Safety of rapid sequence intubation in an emergency training network

First published: 09 February 2021

Abstract

Objective

Rapid sequence intubation (RSI) is a core critical care skill. Emergency medicine trainees are exposed to relatively low numbers of RSIs. We aimed to improve patient outcomes by implementing an RSI checklist, electronic learning and audit, in line with current best evidence.

Methods

Prospective observational study of RSIs performed in the EDs of two Queensland hospitals between January 2014 and December 2016. Data collected included: first‐pass success (FPS), predicted difficulty, indication for intubation, drugs used, positioning, number of attempts, checklist use and complications. Descriptive statistics and multivariable modelling were used to describe differences in FPS, and complications.

Results

Six hundred and fifty‐five patients underwent RSI with FPS of 86.6%. Complications were reported in 15.9%, mainly hypotension (10.9%) and desaturation (4.0%). FPS improved with bougie use (88.9% vs 73.0% without bougie, P < 0.001) and video‐laryngoscopy (88.2% vs 72.9% using standard laryngoscopy, P < 0.001). New desaturation was reduced with apnoeic oxygenation (2.0% vs 22.2%, P < 0.001), bougie use (2.8% vs 8.9%, P < 0.001), checklist use (2.3% vs 22.7%, P < 0.001) and achieving FPS (2.1% vs 16.3%, P < 0.001). Complications were reduced with checklist use (13.3% vs 43.2%, P < 0.001) and apnoeic oxygenation use (3.9% vs 31.1%, P < 0.001). Logistic regression found checklist use was associated with reduced desaturation (OR 0.1, 95% CI 0.04–0.27) and the composite variable of any complication (OR 0.39, 95% CI 0.17–0.89).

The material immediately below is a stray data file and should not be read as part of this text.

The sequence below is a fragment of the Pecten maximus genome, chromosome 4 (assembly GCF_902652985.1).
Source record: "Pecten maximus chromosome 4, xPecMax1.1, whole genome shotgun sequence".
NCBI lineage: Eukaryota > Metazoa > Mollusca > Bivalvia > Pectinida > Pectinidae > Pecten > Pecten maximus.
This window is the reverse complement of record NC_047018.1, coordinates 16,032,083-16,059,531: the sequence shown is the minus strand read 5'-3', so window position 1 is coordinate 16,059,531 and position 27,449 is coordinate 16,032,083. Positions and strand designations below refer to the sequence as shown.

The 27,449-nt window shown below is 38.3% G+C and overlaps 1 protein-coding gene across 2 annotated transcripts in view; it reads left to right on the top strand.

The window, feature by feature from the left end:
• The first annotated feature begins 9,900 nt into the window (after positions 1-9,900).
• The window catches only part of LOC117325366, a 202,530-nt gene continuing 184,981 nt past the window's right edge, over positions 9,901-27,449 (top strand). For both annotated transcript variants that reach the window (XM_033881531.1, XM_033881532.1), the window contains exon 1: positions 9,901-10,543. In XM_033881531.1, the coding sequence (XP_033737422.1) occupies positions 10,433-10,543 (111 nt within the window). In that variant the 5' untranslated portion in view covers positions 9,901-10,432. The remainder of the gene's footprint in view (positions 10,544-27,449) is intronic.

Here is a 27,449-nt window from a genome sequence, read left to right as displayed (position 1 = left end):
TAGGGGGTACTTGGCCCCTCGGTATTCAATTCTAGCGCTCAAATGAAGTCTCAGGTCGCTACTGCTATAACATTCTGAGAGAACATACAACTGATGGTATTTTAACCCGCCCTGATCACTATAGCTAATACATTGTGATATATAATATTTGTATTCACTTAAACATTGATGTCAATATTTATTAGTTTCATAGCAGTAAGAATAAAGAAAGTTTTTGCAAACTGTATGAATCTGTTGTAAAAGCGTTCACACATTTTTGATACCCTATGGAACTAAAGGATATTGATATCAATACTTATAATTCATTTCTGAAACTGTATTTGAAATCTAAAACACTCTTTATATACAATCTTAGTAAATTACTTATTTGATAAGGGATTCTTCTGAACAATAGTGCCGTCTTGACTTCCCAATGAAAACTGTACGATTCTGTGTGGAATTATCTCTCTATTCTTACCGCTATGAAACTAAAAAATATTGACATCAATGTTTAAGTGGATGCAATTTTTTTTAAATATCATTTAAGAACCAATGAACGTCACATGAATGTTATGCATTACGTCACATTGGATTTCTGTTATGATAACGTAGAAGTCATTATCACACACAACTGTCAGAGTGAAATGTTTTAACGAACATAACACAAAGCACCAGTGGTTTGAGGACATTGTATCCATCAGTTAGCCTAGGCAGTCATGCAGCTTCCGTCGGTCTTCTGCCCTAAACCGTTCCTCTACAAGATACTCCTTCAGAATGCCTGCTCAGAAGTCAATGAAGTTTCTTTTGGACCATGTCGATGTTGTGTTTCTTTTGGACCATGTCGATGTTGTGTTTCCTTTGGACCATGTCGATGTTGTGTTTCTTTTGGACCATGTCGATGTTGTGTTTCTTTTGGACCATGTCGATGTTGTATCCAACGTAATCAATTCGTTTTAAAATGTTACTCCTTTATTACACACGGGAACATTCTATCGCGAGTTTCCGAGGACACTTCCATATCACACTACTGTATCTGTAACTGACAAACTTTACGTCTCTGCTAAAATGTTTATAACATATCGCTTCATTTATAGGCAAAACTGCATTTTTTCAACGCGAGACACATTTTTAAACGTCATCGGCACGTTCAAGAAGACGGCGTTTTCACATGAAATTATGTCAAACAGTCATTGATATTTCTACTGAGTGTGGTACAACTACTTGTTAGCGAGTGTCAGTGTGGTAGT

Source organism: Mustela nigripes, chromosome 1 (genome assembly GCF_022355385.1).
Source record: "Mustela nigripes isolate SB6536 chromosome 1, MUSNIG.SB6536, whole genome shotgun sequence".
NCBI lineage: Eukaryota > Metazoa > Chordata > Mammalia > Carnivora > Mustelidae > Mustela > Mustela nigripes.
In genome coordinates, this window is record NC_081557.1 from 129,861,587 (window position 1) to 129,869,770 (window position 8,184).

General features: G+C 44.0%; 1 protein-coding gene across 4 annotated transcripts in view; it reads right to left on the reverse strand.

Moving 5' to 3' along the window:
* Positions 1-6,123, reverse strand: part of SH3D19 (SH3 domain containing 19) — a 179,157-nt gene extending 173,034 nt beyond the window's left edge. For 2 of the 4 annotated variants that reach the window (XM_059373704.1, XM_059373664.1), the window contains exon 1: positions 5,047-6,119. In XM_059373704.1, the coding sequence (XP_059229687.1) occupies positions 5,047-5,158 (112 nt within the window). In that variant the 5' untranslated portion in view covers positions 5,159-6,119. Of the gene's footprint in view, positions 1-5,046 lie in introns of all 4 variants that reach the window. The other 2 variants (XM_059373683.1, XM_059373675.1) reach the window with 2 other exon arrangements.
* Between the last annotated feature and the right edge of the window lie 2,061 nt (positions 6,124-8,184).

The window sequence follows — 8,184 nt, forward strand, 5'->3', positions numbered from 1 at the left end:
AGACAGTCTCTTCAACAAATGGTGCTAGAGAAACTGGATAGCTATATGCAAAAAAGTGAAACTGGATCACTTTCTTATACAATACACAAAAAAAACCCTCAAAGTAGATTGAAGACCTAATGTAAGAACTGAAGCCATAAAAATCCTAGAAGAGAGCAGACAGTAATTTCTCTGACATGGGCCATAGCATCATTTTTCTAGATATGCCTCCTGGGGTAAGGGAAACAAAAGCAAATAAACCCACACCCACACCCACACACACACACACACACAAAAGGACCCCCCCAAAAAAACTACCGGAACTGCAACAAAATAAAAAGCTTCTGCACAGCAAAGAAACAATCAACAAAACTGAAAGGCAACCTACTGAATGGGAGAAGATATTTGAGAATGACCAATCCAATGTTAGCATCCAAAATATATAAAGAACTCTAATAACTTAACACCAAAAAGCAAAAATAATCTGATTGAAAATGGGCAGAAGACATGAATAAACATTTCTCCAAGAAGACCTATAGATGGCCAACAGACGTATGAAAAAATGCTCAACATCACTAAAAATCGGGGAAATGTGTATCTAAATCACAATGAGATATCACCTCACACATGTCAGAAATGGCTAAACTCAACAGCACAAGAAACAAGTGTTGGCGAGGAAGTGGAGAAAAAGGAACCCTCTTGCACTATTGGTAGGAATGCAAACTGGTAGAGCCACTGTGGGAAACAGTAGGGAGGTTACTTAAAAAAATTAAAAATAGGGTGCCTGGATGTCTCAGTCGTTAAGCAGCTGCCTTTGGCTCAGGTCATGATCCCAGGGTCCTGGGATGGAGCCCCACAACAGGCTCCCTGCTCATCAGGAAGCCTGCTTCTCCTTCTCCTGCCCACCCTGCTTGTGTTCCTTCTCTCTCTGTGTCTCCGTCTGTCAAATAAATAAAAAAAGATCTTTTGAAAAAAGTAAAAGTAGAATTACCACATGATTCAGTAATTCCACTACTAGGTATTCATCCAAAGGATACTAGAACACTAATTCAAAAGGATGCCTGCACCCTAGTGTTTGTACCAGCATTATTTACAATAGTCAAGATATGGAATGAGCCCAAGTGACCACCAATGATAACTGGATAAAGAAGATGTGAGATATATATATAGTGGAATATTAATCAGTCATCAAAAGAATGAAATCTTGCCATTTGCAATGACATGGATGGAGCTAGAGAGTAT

Conclusions

Implementation of an evidence‐based care bundle and audit of practice has created a safe environment for trainees to learn the core critical care skill of RSI. In our setting, checklist use was associated with fewer complications.

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